Background to the legislation

Land is a natural resource of the country in which it is located and the international norm is that profits from land should be taxable in the jurisdiction in which that land is located. The Government believes this is the correct approach to take in relation to trading profits arising from UK land regardless of the residence of the person carrying on the trade.

At a very high level, the territorial limits of the UK’s tax system can be summarised as follows. An initial distinction is made between trading and investment activity, which give rise to income and chargeable gains respectively for tax purposes. Assuming that that there is trading activity a second distinction must then be drawn between UK resident persons trading in the UK, non-resident persons trading in the UK through a permanent establishment, and non-resident persons whose activities in the UK do not amount to trading in the UK through a Permanent Establishment (PE).

UK tax charge on land: Territorial scope

1. Where a person disposes of an investment asset, they will generally be charged to capital gains tax (or, in the case of a company, corporation tax on chargeable gains). Apart from two key exceptions, a person is only charged to capital gains tax in a year where they are resident in the UK for tax purposes (section 2 of the Taxation of Chargeable Gains Act 1992 (“TCGA”)). Those exceptions are residential property (section 1(2A) of TCGA) and assets used by the UK PE of a non-resident company for the purposes of a trading activity (section 10B of TCGA 1992).

2. Where a person is trading, the UK has more extensive tax provisions. A company will be within the charge to UK tax on its trading profits if it meets one of four conditions:

  • if the company is resident for tax purposes in the UK, its worldwide profits and gains will be chargeable to corporation tax (section 5(1) of the Corporation Tax Act 2009 (CTA 2009));
  • if the company is non-resident, and if it carries on a trade in the UK through a PE situated here, the trading profits and certain gains attributable to that PE will be chargeable to UK corporation tax (sections 5(2) & (3) and 19 of CTA 2009);
  • if the company is not resident and does not carry on a trade through a PE here, it may still have a residual liability to UK income tax in respect of its UK source trading profits; or
  • in certain circumstances a company may be charged to the Diverted Profits Tax (Part 3 of FA 2015).
[. . .]

17. The new rules will have no effect on UK developers who are already fully within the charge to corporation tax on property development (but would prevent such companies from obtaining PE exemption if they carried on UK property development through an overseas PE). It follows that there will be no change to the basis on which the profits of UK property developers are charged or the reliefs or other tax rules they can access, so long as they are fully within the charge to UK tax on their profits.

18. The new charge will apply to disposals that occur on or after the date the legislation is introduced in Parliament at Report Stage, expected to be June 2016. To protect the core charge in the interim, anti-avoidance rules come into force with immediate effect from Budget Day, 16 March 2016.

[. . .]

43. The main gateway conditions would look like those in section 819 of CTA 2010. At least one of the following conditions would have to be met:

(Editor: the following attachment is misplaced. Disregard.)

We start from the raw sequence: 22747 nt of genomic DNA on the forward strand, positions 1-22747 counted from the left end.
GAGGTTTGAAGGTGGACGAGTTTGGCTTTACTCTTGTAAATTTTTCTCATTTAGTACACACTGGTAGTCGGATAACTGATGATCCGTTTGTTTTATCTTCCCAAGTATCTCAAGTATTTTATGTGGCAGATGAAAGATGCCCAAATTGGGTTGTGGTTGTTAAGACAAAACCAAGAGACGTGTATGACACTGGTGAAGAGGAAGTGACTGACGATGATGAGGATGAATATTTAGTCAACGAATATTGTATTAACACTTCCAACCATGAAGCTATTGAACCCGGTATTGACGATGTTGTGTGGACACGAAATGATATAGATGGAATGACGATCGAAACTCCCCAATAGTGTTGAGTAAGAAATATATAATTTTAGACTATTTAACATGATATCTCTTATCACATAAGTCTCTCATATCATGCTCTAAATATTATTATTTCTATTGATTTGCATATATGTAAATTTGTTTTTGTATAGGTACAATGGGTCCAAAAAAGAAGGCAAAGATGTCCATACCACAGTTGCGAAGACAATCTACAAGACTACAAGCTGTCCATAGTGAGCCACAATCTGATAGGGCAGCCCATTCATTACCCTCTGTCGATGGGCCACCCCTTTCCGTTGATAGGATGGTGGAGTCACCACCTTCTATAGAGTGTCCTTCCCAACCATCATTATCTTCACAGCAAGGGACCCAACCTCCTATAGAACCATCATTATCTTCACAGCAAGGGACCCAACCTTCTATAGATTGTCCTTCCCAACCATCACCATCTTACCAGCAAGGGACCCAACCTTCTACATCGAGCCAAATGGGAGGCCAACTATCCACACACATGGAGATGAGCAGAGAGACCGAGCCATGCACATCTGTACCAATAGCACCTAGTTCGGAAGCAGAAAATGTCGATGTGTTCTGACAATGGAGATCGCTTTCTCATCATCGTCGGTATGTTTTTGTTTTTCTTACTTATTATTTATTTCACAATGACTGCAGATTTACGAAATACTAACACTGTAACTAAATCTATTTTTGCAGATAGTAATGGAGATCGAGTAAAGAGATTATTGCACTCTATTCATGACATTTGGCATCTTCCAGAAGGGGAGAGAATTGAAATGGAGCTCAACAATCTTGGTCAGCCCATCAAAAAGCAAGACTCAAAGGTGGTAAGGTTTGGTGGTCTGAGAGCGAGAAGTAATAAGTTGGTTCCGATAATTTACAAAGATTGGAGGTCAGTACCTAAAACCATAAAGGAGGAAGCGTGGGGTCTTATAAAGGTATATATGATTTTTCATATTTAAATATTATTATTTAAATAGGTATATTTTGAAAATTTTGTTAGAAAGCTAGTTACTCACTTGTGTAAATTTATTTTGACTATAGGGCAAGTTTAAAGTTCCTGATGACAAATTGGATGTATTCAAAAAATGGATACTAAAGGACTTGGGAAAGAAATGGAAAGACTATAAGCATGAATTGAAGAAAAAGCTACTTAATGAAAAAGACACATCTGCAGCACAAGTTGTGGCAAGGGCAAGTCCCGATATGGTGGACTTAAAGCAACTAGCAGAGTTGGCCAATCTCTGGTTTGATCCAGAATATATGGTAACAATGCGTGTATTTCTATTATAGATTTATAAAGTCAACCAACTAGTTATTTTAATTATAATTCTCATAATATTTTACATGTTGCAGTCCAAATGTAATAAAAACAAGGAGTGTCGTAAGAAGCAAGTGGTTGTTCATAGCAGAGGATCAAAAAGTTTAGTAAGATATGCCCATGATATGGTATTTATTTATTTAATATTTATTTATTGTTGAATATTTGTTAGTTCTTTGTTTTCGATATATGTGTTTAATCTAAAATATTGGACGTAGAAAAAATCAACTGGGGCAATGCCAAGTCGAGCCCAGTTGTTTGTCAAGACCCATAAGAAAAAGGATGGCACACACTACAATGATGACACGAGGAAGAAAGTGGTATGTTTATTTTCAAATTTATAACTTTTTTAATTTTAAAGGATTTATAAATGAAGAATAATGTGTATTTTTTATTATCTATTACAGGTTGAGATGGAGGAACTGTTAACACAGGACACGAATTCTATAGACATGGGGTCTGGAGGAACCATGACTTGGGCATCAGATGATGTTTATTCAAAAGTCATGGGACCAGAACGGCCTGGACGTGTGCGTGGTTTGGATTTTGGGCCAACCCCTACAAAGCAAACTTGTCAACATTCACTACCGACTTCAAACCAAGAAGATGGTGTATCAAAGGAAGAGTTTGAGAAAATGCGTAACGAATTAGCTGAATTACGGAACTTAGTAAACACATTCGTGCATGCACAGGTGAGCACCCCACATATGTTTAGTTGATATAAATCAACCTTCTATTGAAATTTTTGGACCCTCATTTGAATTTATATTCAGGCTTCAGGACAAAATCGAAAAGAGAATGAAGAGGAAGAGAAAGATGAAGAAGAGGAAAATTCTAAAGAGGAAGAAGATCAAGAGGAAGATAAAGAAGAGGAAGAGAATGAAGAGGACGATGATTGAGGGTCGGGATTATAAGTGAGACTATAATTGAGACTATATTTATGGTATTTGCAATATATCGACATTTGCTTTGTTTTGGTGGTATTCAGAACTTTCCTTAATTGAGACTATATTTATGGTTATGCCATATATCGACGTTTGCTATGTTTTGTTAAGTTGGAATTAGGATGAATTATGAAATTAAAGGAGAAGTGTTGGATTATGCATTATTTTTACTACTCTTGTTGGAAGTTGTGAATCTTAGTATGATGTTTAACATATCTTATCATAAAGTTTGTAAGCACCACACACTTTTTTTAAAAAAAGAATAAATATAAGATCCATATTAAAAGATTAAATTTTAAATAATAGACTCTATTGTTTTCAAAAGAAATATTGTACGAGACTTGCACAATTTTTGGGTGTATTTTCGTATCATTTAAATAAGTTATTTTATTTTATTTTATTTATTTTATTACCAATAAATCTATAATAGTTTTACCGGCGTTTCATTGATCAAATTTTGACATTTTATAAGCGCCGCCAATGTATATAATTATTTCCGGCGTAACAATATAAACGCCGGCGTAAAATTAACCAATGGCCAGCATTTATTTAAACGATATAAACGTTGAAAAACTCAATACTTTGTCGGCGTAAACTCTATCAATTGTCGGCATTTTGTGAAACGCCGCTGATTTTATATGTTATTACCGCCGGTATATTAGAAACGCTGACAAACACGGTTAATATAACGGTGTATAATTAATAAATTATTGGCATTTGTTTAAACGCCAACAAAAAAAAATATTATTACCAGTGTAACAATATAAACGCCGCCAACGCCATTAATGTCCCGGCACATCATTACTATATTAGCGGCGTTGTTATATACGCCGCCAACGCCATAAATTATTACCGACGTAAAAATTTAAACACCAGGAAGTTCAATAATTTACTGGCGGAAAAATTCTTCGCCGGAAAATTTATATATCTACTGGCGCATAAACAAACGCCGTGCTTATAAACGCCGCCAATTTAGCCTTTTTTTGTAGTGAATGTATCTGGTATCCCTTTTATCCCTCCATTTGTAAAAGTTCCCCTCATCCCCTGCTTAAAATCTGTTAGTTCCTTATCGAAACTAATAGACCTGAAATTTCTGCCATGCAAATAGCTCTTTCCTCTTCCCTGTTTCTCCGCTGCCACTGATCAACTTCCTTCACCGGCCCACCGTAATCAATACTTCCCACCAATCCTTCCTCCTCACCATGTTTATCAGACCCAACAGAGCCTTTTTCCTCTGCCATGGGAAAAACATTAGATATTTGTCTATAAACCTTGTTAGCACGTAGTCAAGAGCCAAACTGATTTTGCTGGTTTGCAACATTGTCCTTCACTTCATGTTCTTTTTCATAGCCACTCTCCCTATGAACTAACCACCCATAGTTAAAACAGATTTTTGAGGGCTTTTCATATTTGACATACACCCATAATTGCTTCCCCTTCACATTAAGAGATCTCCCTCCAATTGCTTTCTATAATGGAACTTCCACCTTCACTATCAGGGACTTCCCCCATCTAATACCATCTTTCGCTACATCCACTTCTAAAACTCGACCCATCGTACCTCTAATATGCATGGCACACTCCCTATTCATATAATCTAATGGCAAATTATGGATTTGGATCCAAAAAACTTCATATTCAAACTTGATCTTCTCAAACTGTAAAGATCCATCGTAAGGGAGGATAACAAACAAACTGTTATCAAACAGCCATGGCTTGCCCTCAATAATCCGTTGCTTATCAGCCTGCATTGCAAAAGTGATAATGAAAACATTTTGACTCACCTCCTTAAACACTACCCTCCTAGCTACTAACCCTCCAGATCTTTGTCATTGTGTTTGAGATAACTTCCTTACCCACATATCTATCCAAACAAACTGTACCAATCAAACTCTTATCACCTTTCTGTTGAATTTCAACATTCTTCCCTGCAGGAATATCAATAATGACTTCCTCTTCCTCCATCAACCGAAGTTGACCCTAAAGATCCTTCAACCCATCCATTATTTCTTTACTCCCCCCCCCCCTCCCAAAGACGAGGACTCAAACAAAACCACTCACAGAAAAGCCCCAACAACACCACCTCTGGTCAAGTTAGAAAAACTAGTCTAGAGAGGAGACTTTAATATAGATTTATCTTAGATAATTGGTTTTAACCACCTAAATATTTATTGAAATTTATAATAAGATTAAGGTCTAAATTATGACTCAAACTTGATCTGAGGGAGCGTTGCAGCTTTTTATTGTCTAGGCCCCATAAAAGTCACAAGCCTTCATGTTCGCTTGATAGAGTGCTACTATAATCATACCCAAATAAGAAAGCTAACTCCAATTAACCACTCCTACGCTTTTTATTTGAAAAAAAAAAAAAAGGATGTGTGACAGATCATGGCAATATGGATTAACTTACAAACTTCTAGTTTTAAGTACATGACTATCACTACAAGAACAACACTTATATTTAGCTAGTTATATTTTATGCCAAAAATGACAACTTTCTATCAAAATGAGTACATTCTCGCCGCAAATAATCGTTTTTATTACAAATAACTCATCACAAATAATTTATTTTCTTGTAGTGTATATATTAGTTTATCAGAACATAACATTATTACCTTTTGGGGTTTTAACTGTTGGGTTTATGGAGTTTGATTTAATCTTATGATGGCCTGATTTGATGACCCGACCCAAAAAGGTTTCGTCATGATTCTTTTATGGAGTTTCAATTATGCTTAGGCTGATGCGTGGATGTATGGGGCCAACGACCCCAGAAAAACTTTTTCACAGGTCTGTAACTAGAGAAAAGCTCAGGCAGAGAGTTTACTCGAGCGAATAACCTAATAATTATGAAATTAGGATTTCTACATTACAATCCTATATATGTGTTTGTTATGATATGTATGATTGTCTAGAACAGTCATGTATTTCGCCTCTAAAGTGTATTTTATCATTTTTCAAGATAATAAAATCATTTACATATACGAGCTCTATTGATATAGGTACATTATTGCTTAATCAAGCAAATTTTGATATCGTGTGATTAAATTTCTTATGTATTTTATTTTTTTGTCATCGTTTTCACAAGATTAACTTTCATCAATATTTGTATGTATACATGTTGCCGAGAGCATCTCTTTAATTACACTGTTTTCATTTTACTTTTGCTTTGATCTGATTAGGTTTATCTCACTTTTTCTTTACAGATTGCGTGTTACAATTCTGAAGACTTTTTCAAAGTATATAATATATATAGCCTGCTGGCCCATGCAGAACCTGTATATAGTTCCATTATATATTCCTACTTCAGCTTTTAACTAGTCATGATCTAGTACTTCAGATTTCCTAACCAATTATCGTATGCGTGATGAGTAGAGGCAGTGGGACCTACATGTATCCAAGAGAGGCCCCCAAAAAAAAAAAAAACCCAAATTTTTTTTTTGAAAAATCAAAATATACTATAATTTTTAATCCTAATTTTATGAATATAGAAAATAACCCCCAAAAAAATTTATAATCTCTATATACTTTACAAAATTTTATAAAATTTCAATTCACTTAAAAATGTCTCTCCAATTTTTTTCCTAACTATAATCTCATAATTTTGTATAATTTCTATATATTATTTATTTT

• the UK land is acquired with the sole or main object of realising a profit from directly or indirectly disposing of all or part of the land;
  • any property deriving its value from the UK land is acquired with the sole or main object of realising a profit from directly or indirectly disposing of all or part of the land;
  • the UK land is held as trading stock; or
  • the UK land is developed with the sole or main object of realising a profit from directly or indirectly disposing of all or part of the UK land when developed.
[. . .]

45. Part 18 already uses the concept of property that derives its value from land which is defined as including:

  • any shareholding in a company deriving its value directly or indirectly from land;
  • any partnership interest deriving its value directly or indirectly from land;
  • any interest in settled property deriving its value directly or indirectly from land; and
  • any option, consent or embargo affecting the disposition of land.
[. . .]

Example 5

53. M acquires property to let out, it lets out the property for 7 years then sells the property to an independent developer for a fixed sum. None of the four conditions set out in paragraph 45 that must be present are present in this case so the profit is not in scope.

Example 6

54. Company N acquires property to let out as a storage facility, but after 7 years it decides to develop the property into high value personal residences for sale. The fourth condition in paragraph 45 is present (that is, the UK land is developed with the sole or main object of realising a profit from directly, or indirectly, disposing of all or part of the UK land when developed) so the profits from the development are within scope. Profits attributable to the period prior to the decision to develop are not in scope.

FWIW I don't think this is intended to capture BTL generally, but it might capture some people who are using BTL finance products to facilitate trading/development when they probably shouldn't be, according to their T&Cs.

Whether or not this will be clarified in the legislation to a greater degree than it already is (relevant section here) is another matter though, as it might open up a loophole for actual property traders to exploit by pretending to be BTL investors.

Perhaps more likely that HMRC will continue to argue the toss on a case by case basis? Although previously it was BTLers arguing that they were traders, and not the other way around (see this post from a chartered tax advisor for some previous cases).

Still, good stuff that the Gov are focusing in on land taxation a little more, regardless of whether or not it impacts BTL!

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A spokesperson for the Law Society today clarified that the changes may affect all landlords in the UK adding that the important word is “may”, as it is unclear.


He said: “David Gauke [Treasury minister] has said that the measure was not intended to affect property investors but is targeted at those who have a property building trade (which we have referred to in our representations to Government). However, there is a concern that the wording could affect a section of BTL landlords.


“We understand that HMRC may be intending to deal with this issue in its guidance.”


http://www.propertyindustryeye.com/fury-as-major-buy-to-let-tax-amendments-slipped-in-by-stealth/